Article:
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to track him down but stockton has literally vanished. that is what he may have thought until the day we found him. these are pictures of stockton today. two hours north of seattle down a side street in bellingham, washington. we found stockton where he told our investigator he has been living in this duplex for the past six years but was soon about to leave. a week later we spotted him leaving the duplex in a pickup truck. we followed to an rv sales lot where he was eyeing a large recreational vehicle. it was perhaps the first time in years anyone had mentioned his involvement in the pizza bomb case. >> mr. stockton, right? i'm with cnn. how are you doing? it has taken a long time for me to find you. i wanted to ask you some questions. brian wells' family is really
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wanting to know about you. as fast as he could with his driver side window lowered jay stockton sped away not saying a word. >> mr. stockton this is drew griffin again with cnn. brian wells family is trying to get to the truth of the matter about particularly their brother. you are the only one alive and sane enough to tell the truth and that is what they are after. he has refused all of our phone calls, refused to respond to notes placed at his door. the assistant u.s. attorney who prosecuted the case insists to us jay stockton would tell us what the federal government has proven in court, that brian wells was involved with the bank robbery. no one could have sat through this criminal trial without understanding the degree of evidence linking mr. wells to these particular participants.
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>> in fact the same affidavit that impplicates stockton saying brian wells knew the plot all along, was involved in the planning and part of the band of criminal misfits trying to rob a bank. gene hyde will never believe that. she believes her government is lying. >> they lit an innocent man die while in their custody and they didn't lift a finger to help him. this case is going to be looked at for years to come. they don't want it known that they screwed up. brian would have never done this. >> gene hyde is still claiming her brother's innocence and won't rest until she can prove it. there is a new book scheduled to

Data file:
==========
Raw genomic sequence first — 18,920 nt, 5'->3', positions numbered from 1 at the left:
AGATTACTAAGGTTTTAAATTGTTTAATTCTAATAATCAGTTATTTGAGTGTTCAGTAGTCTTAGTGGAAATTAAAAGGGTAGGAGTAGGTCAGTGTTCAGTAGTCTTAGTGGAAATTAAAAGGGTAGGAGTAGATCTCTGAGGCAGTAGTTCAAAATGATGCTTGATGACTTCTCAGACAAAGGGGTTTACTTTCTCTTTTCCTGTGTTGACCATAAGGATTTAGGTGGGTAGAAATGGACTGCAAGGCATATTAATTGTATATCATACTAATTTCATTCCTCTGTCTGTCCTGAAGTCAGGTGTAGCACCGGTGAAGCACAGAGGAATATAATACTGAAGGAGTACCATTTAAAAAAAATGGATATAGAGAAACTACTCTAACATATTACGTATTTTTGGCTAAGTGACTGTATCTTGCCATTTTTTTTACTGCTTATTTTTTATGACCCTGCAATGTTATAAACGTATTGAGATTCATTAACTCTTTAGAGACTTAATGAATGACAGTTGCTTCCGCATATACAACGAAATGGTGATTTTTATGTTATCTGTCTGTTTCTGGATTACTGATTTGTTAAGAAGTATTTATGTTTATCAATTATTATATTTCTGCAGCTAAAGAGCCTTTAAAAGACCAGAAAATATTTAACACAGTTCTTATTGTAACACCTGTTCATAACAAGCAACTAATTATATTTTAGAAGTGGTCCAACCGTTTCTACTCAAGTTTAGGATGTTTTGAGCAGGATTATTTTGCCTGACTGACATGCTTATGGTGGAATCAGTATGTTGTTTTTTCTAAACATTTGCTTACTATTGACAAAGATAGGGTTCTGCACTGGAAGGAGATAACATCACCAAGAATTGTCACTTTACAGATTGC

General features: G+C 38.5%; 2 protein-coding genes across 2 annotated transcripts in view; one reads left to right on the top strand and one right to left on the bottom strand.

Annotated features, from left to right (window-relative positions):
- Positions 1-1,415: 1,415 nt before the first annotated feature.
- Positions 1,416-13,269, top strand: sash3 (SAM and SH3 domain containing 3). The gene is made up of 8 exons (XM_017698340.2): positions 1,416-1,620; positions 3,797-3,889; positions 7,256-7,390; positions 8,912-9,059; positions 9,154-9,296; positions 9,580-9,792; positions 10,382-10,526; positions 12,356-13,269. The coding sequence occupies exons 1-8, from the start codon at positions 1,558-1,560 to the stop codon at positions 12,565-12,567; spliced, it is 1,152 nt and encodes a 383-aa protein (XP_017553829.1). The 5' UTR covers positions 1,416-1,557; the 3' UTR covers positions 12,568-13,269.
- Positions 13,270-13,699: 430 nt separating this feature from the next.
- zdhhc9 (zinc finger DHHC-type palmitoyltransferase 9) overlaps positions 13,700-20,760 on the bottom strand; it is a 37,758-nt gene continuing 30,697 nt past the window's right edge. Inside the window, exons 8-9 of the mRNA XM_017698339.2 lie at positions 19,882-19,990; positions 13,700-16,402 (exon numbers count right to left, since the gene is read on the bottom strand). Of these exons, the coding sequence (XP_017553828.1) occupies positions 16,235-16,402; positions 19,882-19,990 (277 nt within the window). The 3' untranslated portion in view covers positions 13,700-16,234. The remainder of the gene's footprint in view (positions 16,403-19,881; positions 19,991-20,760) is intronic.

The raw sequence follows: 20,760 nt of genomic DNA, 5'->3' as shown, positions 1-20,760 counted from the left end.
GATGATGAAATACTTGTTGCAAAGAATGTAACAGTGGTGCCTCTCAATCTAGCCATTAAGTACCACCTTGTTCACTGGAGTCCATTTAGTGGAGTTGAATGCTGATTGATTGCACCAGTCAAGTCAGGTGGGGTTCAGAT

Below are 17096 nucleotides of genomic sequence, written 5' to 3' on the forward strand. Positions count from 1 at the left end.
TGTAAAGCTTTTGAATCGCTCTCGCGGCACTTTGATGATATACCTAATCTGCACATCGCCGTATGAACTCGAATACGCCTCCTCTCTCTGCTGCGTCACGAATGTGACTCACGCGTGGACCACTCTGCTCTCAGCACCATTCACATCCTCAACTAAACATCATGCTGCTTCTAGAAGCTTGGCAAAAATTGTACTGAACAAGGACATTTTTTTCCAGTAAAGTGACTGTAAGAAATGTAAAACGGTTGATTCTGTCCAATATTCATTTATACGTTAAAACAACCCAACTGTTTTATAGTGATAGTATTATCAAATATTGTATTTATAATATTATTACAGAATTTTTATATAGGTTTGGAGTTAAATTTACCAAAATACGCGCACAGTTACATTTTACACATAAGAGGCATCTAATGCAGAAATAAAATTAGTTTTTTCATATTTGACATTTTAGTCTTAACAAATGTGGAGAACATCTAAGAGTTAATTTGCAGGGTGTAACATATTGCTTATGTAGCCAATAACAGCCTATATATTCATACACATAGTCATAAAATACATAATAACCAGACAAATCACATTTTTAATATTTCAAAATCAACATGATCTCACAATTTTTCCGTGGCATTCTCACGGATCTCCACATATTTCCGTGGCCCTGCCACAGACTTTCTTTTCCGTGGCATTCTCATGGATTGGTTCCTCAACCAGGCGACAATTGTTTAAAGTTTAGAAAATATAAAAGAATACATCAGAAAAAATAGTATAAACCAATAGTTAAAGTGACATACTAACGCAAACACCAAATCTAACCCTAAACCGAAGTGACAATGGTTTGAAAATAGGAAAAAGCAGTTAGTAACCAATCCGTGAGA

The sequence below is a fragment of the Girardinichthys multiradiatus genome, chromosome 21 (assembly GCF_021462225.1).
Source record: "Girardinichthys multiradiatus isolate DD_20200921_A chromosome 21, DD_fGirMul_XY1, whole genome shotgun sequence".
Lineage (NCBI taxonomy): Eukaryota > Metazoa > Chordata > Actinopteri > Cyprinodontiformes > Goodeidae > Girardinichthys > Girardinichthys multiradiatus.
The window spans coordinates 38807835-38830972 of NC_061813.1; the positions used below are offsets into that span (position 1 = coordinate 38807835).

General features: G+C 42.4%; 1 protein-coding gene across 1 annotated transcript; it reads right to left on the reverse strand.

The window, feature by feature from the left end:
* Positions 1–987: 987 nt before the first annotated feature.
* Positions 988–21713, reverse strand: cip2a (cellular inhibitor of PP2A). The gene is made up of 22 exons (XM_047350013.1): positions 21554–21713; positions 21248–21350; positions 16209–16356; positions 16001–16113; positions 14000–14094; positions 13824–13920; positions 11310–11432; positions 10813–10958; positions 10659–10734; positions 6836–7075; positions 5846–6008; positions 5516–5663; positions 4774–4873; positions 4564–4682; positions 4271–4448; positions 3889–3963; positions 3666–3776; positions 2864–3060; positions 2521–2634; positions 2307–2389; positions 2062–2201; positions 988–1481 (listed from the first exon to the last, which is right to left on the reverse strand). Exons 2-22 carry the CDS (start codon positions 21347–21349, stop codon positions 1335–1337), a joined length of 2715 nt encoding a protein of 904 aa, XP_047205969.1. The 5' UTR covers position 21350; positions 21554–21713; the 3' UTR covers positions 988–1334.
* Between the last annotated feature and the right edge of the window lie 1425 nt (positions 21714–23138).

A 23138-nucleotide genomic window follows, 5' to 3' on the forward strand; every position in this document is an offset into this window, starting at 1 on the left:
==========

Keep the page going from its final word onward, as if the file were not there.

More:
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be published this year. one of the reporters has been following the case all these years. the other author is the lead vae investigator. it is called the new crack cocaine of crime, thieves stealing your tax refund before you know it. how do they do it? yummy, scrumptious bars. hmm? i just wanted you to eat more fiber. chewy, oatie, gooeyness... and fraudulence. i'm in deep, babe. you certainly are. [ male announcer ] fiber one.
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imagine filing your income taxes only to be told someone else has already done the same thing and gotten your refund. >> it is a fraud so big that the i.r.s. doesn't know how much money is getting into the hands of criminals although law enforcement says it is well into the billions of dollars. >> every taxpayer is at risk. as our investigation reveals the criminals have gotten incredibly brazen in spite of a crack down on refund fraud. police call this the crack cocaine of crime. >> for the first time in our investigation you will see the fraud as it unfolds in florida where in some neighborhoods refund robbery has become a way of life. >> westbound on 163. this is a known gang member. slow down. let him get around us. >> we've just rolled up on what